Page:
“The Triathletes Guide to Mental Training” By Jim Taylor, Ph.D. & Terri Schneider.
There is no greater opportunity for improvement with less effort than with mental preparation. This is also the most ignored facet of endurance sports preparation among new athletes. Schneider and Taylor’s 260 page primer visit the topics of visualization and positive mental imagery, pre race anxiety, relaxation and other techniques common I elite athletes but usually new to the rank n’ file age grouper.
Of particular interest is the section of dealing with pain and discomfort and learning to distinguish between the two. This understanding helps us know when to “push through” and when to back off to avoid injury and overtraining.
“Guide to Mental Training” also examines the mystery of athlete motives, healthy and potentially unhealthy, and helps us understand our involvement in endurance sports.
Terri Schneider is one of my favorite endurance athletes and one of the lesser known names for some reason. She is both an elite level triathlete and adventure racer and owns a Master’s in sports psychology. Her experience coupled with the clinical perspective of Jim Taylor combine to make this the best concise perspective on this fascinating and under-treated topic.
Especially for athletes who feel intimidated, suffer from pre-race anxiety or open water swim fear and struggle with motivation this book will provide a valuable set of insights.
“Sports Nutrition for Endurance Athletes” By Monique Ryan.
Diet books come and go but Monique Ryan’s title “Sports Nutrition for Endurance Athletes” is both a primer and a reference for a greatly maligned topic.
As an athlete, nutrition is often an afterthought and Ryan’s book acknowledges the logistical challenges surrounding meal planning specific to the busy endurance athlete. The meal plan appendix alone is a valuable resource for grab and go knowledge of what to eat, and what to avoid.
The section of weight loss makes the book a double resource for athletes who need to lose a few pounds.
Ryan also explains caloric requirements for different levels of exertion and proposes different meal plans for total calorie content. The meal plans are realistic and easy to adopt in the real world. A chapter on supplements decodes the fact from the fancy and helps athletes decide what they need and what they don’t.
This is another volume that athletes will read and refer back to as a valuable resource and a way to make lasting change not only on your performance but in your health.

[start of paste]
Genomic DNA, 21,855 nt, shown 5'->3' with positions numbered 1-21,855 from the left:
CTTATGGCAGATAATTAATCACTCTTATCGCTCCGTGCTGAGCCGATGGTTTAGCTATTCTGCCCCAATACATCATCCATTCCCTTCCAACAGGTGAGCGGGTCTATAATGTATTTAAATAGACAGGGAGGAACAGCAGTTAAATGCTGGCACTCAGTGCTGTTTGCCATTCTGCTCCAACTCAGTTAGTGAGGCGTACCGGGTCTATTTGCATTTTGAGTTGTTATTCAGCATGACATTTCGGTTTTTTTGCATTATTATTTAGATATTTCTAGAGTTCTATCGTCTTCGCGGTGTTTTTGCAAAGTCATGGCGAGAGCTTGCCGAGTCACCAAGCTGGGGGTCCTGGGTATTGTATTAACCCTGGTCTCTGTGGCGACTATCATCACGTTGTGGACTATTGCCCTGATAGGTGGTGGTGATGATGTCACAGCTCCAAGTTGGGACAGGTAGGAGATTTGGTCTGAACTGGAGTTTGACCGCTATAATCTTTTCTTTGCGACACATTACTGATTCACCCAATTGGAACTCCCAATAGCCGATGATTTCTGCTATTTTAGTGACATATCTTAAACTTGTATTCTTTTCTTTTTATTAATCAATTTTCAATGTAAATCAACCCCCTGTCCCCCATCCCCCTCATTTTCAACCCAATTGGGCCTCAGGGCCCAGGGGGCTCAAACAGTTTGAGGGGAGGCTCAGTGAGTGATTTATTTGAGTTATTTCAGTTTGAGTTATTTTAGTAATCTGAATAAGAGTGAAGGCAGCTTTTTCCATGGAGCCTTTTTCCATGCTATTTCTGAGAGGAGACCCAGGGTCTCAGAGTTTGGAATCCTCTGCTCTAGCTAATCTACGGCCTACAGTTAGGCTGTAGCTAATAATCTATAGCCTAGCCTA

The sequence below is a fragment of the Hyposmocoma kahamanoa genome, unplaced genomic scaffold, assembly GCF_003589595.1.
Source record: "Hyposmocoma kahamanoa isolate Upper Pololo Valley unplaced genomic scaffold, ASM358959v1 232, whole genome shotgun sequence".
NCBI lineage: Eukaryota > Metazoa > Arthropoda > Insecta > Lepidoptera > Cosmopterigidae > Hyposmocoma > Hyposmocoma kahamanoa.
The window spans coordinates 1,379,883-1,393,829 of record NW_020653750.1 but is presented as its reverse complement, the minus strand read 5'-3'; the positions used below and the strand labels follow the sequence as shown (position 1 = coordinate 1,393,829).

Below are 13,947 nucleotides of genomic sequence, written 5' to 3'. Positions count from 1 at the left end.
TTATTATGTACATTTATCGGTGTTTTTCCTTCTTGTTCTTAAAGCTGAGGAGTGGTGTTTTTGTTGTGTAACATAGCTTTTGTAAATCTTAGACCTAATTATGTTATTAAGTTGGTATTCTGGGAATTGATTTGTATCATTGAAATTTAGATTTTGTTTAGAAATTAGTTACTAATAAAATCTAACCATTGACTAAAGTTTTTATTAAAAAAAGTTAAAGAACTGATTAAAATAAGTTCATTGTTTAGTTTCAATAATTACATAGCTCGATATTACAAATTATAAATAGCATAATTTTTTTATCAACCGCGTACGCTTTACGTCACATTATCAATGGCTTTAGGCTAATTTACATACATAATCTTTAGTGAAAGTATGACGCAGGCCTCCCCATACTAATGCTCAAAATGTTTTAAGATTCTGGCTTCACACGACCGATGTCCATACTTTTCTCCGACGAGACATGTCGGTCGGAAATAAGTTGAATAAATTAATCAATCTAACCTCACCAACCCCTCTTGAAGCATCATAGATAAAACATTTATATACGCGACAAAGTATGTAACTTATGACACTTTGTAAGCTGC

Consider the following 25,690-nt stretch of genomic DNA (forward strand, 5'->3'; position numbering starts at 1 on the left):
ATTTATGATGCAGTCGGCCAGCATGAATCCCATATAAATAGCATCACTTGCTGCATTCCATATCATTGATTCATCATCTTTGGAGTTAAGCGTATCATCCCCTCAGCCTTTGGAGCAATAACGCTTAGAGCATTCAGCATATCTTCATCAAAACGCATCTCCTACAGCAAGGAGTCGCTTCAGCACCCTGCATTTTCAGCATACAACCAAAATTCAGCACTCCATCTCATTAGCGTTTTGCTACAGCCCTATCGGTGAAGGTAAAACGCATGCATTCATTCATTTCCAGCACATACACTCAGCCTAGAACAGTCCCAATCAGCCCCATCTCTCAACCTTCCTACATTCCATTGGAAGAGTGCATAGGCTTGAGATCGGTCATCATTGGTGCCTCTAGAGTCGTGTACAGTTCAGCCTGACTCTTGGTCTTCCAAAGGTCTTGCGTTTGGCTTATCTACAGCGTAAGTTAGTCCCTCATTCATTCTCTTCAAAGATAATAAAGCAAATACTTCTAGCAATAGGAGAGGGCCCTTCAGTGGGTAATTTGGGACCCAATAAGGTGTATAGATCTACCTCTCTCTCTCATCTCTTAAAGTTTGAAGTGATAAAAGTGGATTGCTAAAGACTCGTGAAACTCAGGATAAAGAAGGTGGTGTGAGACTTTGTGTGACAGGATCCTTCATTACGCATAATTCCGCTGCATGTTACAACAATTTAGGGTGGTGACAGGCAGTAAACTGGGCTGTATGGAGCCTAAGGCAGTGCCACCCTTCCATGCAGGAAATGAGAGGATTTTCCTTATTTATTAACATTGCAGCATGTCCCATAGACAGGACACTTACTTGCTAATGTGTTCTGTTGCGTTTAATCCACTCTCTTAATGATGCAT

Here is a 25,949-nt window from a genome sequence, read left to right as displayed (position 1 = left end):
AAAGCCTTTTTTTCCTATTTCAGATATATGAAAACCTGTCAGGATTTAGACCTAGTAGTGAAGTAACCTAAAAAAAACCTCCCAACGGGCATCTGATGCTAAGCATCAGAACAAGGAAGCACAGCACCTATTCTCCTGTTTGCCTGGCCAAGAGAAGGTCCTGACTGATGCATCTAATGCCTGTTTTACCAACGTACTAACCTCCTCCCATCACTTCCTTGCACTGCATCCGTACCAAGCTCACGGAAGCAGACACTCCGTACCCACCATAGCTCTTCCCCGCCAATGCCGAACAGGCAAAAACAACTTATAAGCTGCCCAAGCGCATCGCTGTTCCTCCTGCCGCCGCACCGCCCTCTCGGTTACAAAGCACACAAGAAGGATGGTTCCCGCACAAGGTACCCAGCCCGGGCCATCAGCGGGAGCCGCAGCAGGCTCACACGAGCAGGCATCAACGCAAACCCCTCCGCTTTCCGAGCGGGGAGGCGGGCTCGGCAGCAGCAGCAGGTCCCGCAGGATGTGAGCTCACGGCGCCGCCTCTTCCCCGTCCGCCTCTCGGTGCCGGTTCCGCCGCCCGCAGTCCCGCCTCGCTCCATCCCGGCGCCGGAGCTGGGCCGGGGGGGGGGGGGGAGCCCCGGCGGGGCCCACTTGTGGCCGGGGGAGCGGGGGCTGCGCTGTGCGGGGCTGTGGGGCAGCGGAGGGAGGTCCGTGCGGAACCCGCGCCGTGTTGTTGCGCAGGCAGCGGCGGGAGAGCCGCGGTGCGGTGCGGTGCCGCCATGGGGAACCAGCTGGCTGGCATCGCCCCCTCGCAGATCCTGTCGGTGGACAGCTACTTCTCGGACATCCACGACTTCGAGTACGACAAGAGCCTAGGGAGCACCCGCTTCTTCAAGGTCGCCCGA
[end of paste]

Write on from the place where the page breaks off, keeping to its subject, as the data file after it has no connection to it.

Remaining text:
“Zinn & The Art of Triathlon Bikes” By Lennard Zinn.
Triathletes will spend hours obsessing about every gram on their bike and research wind tunnel tests ad nauseam but when it comes to finding their bottom bracket cups or keeping their bike clean they are in need of some assistance.
Technical Editor, frame builder and engineer Lennard Zinn decodes the secret language of bicycle technology and discusses the must-do maintenance routines that every triathlete should know. As a columnist for Velo-News and Inside Triathlon Zinn understands what triathletes need to know and covers these bike specific topics in “Zinn & The Art”.
Chapters include bike nomenclature so you will know what that thing in the back that rattles is, triathlon specific bike fit, basic preventative maintenance, traveling with your bike and reassembling the thing when you get to your “A” race.
Zinn’s book will arm the prospective triathlon bike shopper with enough knowledge to know what the salesman is talking about and if they know what they are talking about…
One obstacle Zinn faced when he began the “Art of Triathlon Bikes” reference was the frantic changes in technology common to tri bikes and technology. He manages to weave between the developments while staying current enough so that this books remains relevant.
Another book that will serve as text and reference it belongs on every triathlete’s book shelf, hopefully with greasy fingerprints on it after a few uses.